From Forbes, Aug. 10, 2020: The Department of Energy announced the development of a national quantum internet, with DOE national laboratories forming the backbone. The Chicago Quantum Exchange is a meeting place for collaboration and community creation for national laboratories Argonne and Fermilab, University of Chicago, University of Illinois at Urbana-Champaign, University of Wisconsin-Madison, Northwestern University, and a number of large corporations.
From University of Wisconsin, July 21, 2020: The Institute for Hybrid Quantum Architectures and Networks has been named a National Science Foundation Quantum Leap Challenge Institute. HQAN’s partnerships include Fermilab. The five-year, $25 million institute helps establishes the Midwest region as a major hub of quantum science.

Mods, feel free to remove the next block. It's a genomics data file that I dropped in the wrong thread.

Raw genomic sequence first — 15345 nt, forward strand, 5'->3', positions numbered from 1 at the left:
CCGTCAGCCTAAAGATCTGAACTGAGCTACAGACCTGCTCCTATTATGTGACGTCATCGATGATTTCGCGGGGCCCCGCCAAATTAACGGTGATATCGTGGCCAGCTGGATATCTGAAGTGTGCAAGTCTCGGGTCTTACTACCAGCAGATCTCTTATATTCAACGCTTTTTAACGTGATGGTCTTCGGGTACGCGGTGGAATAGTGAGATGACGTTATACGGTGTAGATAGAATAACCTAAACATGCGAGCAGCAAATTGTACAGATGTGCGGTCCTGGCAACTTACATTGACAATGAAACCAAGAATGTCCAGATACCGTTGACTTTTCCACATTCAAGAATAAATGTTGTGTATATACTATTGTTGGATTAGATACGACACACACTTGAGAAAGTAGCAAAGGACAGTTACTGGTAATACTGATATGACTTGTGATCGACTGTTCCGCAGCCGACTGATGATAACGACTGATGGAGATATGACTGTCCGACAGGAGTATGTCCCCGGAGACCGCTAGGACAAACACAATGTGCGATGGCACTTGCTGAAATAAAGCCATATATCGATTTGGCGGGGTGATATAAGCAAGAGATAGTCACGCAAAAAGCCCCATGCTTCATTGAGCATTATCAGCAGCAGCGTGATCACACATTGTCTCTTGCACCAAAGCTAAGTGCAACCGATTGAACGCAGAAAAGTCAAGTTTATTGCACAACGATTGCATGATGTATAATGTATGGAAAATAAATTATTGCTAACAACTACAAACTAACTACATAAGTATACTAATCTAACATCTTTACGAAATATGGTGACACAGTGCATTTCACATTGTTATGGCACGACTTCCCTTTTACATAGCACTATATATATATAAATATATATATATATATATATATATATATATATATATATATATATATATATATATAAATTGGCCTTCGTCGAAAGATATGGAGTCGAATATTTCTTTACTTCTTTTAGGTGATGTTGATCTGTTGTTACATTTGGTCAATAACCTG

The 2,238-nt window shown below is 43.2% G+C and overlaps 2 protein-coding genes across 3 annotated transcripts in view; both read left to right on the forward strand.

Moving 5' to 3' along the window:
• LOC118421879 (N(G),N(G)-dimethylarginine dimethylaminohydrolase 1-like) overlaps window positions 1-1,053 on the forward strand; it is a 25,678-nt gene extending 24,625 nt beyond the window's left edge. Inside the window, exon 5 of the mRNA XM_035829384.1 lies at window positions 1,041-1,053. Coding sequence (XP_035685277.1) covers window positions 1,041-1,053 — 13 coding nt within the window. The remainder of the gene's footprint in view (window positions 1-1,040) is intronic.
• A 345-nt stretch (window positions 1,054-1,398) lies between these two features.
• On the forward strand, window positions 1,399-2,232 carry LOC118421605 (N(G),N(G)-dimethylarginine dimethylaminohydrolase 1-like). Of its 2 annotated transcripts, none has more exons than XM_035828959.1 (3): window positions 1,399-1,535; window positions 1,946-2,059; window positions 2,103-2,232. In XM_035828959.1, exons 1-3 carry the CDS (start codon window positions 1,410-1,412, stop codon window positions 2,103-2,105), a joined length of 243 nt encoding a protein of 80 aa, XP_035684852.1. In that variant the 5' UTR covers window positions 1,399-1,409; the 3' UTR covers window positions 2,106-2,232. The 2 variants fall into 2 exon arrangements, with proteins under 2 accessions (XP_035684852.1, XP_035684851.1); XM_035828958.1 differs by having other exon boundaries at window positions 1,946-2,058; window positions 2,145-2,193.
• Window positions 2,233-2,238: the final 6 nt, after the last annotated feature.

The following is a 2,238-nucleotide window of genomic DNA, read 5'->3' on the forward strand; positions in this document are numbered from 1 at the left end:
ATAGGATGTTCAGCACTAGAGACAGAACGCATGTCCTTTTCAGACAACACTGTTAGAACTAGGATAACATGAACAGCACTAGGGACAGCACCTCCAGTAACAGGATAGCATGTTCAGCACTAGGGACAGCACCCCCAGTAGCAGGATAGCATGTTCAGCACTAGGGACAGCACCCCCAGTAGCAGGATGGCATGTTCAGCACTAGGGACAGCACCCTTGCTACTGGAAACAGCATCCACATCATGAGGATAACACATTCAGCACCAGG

From the Chicago Quantum Exchange, July 7, 2020: The Chicago Quantum Exchange has added to its community seven new corporate partners in computing, technology and finance that are working to bring about and primed to take advantage of the coming quantum revolution. These new industry partners are Intel, JPMorgan Chase, Microsoft, Quantum Design, Qubitekk, Rigetti Computing, and Zurich Instruments. The Chicago Quantum Exchange is anchored by the University of Chicago, Fermilab, Argonne National Laboratory and the University of Illinois at Urbana-Champaign, and it includes the University of Wisconsin-Madison and Northwestern University.
From University of Chicago, April 26, 2019: The Chicago Quantum Exchange, a growing intellectual hub for the research and development of quantum technology, will join forces with the IBM Q Network to provide leaps forward in electronics, computers, sensors and “unhackable” networks.
From 9 to 5 Google, Nov. 15, 2018: The LHC’s massive physics experiments will require computing capacity that is an estimated 50-100 times higher than today. Google finds the challenge exciting and has already been working with Fermilab and Brookhaven National Laboratory to store and analyze data from the LHC using the Google Computer Engine.